The general scheme defining dyadic verbs of the form (u . v) is: u . v means u @ (v " (1+L, _)) where L = (v LRANK) or equivalently, u . v means (u @: v) " (1+L, _) and hence +/.* means (+/ @: *)" 1 _ and so we see the difference between . and @:. For simple vector arguments they are the same, in which case the dimensions of the arguments must be the same, but this is not the condition we require for matrix multiplication in general, where (in the example above) each row of A is combined with the whole of B. 22.5 DeterminantThe monadic verb ( / . *) computes the determinant of a matrix. det =:  / . *
Symbolically: sdet =: sminus / . sprodc
22.5.1 Singular MatricesA matrix is said to be singular if the rows (or columns) are not linearly independent, that is, if one row (or column) can be obtained from another by multiplying by a constant. A singular matrix has a zero determinant. In the following example A is a (symbolic) singular matrix, with m the constant multiplier.
We see that the resulting term (ambmab) must be zero for all a, b and m. 22.6 Matrix Divide22.6.1 Simultaneous EquationsThe builtin verb %. (percent dot) is called "Matrix Divide". It can be used to find solutions to systems of simultaneous linear equations. For example, consider the equations written conventionally as: 3x + 4y = 11 2x + 3y = 8 Rewriting as a matrix equation, we have, informally, M dot U = R where M is the matrix of coefficients U is the vector of unknowns x,y and R is the vector of righthandside values:
The vector of unknowns U (that is, x,y) can be found by dividing R by matrix M.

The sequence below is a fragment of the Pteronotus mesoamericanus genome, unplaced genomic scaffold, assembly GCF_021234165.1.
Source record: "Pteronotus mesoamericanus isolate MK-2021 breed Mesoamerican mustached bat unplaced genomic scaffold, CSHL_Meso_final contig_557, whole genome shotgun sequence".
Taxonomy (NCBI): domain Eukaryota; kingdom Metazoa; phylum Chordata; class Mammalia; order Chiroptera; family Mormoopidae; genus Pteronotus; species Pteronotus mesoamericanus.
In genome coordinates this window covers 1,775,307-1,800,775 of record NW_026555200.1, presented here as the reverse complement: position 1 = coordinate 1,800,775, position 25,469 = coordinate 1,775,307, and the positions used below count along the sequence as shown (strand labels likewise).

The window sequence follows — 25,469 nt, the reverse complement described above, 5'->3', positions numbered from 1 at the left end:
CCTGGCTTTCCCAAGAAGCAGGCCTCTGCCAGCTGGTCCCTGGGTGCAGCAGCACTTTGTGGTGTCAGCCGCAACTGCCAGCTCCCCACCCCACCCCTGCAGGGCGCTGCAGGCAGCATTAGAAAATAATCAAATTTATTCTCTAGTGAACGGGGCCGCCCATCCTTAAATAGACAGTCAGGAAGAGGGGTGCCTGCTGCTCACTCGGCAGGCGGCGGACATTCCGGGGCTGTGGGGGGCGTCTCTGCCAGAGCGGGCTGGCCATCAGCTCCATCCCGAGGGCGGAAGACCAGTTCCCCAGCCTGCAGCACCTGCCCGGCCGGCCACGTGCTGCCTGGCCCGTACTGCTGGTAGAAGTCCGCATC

We see that M dot U equals R, that is, U solves the equations. 22.6.2 Complex, Rational and Vector VariablesThe equations to be solved may be in complex variables. For example:
or in rationals. In this case both M and R must be rationals to give a rational result. M =: 2 2 $ 3x 4x 2x 3x R =: 15r22 11r16
In the previous examples the unknowns in U were scalars. Now suppose the unknowns are vectors and our equations for solving are: 3x + 4y = 15 22 2x + 3y = 11 16 so we write: M =: 2 2 $ 3 4 2 3 R =: 2 2 $ 15 22 11 16
The unknowns x and y are the rows of U, that is, vectors. 22.6.3 Curve FittingSuppose we aim to plot the best straight line fitting a set of data points. If the data points are x,y pairs given as: x =: 10 20 30 y =: 31 49 70 we aim to find a and b for the equation: y = a + bx The 3 data points give us 3 equations in the 2 unknowns a and b. Conventionally: 1 . a + 10 . b = 31 1 . a + 20 . b = 49 1 . a + 30 . b = 70 so we take the matrix of coefficients M to be M =: 3 2 $ 1 10 1 20 1 30 and divide y by matrix M to get the vector of unknowns U, (that is, a,b)